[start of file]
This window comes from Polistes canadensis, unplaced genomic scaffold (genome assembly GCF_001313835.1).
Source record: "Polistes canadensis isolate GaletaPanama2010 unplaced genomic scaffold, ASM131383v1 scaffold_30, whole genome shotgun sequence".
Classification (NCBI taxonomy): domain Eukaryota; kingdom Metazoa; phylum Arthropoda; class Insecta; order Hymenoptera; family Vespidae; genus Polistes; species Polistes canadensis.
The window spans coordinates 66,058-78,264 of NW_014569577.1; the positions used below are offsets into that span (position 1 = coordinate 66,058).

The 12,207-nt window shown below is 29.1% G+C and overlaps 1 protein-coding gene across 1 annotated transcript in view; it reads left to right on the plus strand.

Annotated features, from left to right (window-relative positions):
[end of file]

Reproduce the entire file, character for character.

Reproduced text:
This window comes from Polistes canadensis, unplaced genomic scaffold (genome assembly GCF_001313835.1).
Source record: "Polistes canadensis isolate GaletaPanama2010 unplaced genomic scaffold, ASM131383v1 scaffold_30, whole genome shotgun sequence".
Classification (NCBI taxonomy): domain Eukaryota; kingdom Metazoa; phylum Arthropoda; class Insecta; order Hymenoptera; family Vespidae; genus Polistes; species Polistes canadensis.
The window spans coordinates 66,058-78,264 of NW_014569577.1; the positions used below are offsets into that span (position 1 = coordinate 66,058).

The 12,207-nt window shown below is 29.1% G+C and overlaps 1 protein-coding gene across 1 annotated transcript in view; it reads left to right on the plus strand.

Annotated features, from left to right (window-relative positions):